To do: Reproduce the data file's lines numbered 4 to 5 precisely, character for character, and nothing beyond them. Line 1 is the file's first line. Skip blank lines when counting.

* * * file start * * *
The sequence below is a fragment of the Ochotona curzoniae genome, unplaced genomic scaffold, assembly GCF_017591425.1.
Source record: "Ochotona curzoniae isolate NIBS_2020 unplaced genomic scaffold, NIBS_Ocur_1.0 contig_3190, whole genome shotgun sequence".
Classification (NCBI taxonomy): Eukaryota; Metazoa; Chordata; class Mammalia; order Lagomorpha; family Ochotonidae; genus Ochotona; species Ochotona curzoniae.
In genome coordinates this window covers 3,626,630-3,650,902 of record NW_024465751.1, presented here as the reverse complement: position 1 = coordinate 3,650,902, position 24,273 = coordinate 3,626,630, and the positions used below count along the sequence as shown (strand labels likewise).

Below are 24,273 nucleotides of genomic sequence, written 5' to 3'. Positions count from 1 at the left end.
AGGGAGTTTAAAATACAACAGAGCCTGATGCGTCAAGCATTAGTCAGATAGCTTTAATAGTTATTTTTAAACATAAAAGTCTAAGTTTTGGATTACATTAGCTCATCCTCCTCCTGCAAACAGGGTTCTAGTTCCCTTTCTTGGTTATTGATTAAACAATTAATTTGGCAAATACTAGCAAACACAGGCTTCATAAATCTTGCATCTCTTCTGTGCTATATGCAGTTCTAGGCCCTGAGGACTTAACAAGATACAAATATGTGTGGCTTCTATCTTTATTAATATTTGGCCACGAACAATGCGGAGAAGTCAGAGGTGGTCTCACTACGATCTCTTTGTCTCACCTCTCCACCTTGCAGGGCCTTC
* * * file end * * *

In genome coordinates this window covers 3,626,630-3,650,902 of record NW_024465751.1, presented here as the reverse complement: position 1 = coordinate 3,650,902, position 24,273 = coordinate 3,626,630, and the positions used below count along the sequence as shown (strand labels likewise).

Below are 24,273 nucleotides of genomic sequence, written 5' to 3'. Positions count from 1 at the left end.